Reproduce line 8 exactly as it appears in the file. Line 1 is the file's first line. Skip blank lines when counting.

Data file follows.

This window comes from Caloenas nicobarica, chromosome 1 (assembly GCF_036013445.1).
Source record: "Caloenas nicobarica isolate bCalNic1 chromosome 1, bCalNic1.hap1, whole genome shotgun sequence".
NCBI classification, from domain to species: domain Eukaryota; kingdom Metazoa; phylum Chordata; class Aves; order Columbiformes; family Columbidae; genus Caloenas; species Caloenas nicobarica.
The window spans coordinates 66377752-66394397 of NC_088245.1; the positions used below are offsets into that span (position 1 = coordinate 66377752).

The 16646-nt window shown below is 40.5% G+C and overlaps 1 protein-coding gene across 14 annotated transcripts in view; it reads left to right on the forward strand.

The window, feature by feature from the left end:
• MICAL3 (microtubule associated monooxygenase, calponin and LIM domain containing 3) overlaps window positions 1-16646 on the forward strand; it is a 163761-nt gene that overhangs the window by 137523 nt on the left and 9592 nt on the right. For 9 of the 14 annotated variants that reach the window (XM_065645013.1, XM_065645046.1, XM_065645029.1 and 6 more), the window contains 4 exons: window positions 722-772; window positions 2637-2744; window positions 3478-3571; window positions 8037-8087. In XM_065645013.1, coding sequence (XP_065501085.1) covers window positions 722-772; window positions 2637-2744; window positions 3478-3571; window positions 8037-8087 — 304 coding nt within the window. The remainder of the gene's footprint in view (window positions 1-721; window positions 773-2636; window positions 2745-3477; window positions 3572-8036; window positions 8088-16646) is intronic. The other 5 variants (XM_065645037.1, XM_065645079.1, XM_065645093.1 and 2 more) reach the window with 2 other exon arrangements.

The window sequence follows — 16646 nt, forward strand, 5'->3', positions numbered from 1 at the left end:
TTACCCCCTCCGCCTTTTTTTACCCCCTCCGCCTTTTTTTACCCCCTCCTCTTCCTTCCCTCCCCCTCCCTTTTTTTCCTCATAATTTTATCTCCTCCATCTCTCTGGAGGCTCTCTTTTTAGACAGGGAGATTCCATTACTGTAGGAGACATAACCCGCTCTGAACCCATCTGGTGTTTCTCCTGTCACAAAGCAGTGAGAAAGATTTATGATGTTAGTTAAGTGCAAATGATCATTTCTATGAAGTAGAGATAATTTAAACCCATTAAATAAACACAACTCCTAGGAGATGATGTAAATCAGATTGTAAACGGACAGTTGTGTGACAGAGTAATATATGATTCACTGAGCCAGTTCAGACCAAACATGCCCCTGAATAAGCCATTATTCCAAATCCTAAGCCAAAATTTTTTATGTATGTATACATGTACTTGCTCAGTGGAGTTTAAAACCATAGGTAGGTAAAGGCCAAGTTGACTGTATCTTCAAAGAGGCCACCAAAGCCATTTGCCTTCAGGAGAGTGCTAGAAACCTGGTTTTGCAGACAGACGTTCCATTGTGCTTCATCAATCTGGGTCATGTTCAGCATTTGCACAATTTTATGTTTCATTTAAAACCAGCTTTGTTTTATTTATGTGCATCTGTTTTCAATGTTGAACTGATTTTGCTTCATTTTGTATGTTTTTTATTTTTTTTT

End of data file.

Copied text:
The window sequence follows — 16646 nt, forward strand, 5'->3', positions numbered from 1 at the left end: